If, say, only one or two of Bundy, Gausman, Harvey, Rodriguez, Wright, etc. turn into good or very good pitchers, then that will still amount to a solid collection of starters along with Tillman and Jimenez. (Tillman won't be eligible for free agency until 2018.) Bundy and Gausman (and perhaps Harvey) all have the potential to become outstanding starters -- obviously there's immense value in having very good and very cheap starting pitching. But Harvey is just 19 years old, and Bundy and Rodriguez are 21. They are not sure things. Neither is Gausman, who's 23. Still, the Orioles could conceivably have a 2016 rotation that consists of Bundy, Gausman, Tillman, Jimenez, and Rodriguez, with Harvey waiting in the wings and Wright and Gonzalez (or any other draft picks) providing depth.

So, in 2016, if the Orioles don't have to focus much on improving their starting rotation, they could then focus on position players, and possibly upgrading the bullpen (if needed). Without the "big three" listed above, the O's would have more than $30 million to plug holes on a young roster. They could have even more than that depending on which veterans they let walk. It won't be easy to find solutions to all of those potential areas of need, but that's also a significant chunk of money to work with.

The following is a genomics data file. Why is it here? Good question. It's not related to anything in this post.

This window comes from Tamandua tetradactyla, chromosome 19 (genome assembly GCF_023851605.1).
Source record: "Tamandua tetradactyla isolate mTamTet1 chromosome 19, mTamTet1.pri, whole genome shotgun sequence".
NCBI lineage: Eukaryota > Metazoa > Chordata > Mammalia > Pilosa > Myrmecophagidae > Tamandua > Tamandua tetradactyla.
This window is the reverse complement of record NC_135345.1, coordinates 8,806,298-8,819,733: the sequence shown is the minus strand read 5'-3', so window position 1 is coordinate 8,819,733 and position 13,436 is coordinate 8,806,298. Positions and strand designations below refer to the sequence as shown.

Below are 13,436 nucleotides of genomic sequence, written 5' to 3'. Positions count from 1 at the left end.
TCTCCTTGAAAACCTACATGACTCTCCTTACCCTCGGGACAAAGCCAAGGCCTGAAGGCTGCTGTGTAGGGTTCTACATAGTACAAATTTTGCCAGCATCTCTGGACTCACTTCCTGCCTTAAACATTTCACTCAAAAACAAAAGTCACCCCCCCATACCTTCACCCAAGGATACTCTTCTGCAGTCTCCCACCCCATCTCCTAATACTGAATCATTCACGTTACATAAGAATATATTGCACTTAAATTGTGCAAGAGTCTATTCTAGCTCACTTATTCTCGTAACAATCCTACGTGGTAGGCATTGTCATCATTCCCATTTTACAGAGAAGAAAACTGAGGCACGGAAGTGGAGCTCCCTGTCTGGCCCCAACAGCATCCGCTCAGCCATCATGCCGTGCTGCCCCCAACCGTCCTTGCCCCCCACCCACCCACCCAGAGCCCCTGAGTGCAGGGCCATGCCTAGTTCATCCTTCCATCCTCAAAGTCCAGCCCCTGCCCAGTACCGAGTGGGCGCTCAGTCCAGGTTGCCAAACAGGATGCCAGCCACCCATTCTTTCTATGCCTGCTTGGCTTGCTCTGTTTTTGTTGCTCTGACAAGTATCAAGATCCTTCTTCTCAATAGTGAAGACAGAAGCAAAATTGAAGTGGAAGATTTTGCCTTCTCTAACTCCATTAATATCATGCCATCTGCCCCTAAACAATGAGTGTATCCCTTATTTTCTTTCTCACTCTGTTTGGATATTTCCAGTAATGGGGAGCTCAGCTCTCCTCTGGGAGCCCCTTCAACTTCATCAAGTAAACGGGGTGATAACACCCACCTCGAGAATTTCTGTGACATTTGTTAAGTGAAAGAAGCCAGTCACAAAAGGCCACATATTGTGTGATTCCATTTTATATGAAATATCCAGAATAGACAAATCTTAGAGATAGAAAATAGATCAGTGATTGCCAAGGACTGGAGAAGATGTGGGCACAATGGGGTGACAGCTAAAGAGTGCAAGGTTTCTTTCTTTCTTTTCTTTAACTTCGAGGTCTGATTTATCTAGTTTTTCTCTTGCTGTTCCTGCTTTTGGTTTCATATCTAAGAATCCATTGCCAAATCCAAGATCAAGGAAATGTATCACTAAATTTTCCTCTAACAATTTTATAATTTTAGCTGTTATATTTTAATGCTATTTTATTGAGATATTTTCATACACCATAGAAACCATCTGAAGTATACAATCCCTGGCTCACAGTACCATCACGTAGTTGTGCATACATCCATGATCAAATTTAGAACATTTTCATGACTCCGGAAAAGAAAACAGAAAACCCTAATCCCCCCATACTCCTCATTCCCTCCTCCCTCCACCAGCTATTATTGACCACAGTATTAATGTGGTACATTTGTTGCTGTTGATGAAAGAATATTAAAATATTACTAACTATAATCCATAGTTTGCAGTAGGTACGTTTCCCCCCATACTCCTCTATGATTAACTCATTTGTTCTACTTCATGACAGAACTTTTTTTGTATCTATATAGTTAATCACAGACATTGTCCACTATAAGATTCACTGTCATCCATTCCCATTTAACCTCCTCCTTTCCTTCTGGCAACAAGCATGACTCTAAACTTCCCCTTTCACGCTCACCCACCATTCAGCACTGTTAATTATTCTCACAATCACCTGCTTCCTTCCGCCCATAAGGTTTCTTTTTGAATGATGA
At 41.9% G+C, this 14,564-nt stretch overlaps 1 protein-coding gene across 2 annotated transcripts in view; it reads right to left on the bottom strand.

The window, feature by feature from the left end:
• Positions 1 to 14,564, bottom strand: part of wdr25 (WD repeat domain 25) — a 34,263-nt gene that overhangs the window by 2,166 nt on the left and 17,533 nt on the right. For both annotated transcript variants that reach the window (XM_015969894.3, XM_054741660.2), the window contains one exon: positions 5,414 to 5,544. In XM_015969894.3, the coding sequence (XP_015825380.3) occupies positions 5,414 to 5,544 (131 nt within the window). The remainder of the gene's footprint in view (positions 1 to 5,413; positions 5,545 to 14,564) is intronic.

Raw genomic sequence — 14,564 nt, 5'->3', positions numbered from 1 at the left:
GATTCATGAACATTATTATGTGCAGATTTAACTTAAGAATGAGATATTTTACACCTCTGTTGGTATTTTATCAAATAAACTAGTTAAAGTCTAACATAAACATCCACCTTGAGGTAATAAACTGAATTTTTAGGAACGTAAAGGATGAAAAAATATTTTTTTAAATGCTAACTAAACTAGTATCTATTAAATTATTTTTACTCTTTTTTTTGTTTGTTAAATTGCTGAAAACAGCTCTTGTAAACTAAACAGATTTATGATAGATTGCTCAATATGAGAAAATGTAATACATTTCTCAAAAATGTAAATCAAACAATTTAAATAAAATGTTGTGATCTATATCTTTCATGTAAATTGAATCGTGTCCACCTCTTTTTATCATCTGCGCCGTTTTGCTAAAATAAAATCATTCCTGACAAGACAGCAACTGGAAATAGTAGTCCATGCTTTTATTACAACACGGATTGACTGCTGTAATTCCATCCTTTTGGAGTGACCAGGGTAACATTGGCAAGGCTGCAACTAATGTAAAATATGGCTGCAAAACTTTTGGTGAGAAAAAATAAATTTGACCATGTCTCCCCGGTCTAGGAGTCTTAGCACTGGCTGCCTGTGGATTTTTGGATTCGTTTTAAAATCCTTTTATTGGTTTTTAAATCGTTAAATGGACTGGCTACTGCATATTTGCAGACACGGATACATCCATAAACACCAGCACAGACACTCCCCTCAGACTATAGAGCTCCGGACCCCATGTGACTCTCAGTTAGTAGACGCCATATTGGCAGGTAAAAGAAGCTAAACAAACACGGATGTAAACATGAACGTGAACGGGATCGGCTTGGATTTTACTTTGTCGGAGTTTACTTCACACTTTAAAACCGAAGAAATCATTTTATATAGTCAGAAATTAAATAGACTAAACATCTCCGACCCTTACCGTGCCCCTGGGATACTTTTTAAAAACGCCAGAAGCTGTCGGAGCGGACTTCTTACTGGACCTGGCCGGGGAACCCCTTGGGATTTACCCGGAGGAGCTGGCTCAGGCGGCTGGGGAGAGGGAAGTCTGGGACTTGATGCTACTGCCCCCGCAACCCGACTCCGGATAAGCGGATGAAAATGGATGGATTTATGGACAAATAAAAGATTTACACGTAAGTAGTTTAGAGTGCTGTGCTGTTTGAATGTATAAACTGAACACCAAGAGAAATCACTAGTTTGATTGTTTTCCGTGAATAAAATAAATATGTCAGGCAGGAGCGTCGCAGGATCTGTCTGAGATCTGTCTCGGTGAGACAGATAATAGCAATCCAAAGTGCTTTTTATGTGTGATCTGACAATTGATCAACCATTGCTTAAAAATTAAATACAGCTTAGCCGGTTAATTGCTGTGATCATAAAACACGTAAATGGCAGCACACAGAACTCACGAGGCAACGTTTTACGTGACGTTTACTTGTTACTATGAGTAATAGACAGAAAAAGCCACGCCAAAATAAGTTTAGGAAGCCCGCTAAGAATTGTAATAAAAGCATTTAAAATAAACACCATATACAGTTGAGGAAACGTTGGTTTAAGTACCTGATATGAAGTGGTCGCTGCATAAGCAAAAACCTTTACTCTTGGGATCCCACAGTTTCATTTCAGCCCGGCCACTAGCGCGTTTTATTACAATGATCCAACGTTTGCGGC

As the Orioles have demonstrated this past offseason, they are not that interested in chasing the cream of the crop in free agency. They will re-sign their own guys to long-term deals -- Markakis, Jones, etc. -- if they deem it necessary, so it's possible that they could reach agreements with Wieters and/or Davis, depending on the price. It's also possible that they negotiate some kind of extension with Machado that buys out his remaining arbitration years -- something that's becoming increasingly popular because it benefits both the player (guaranteed millions) and the team (saves some money). But in free agency, they will generally go after mid-priced players. They may not go after them with the same apparent strategy used this offseason, but they'll target some and sign some.

Some rambling thoughts:

- Jones will probably still be in center field in 2016.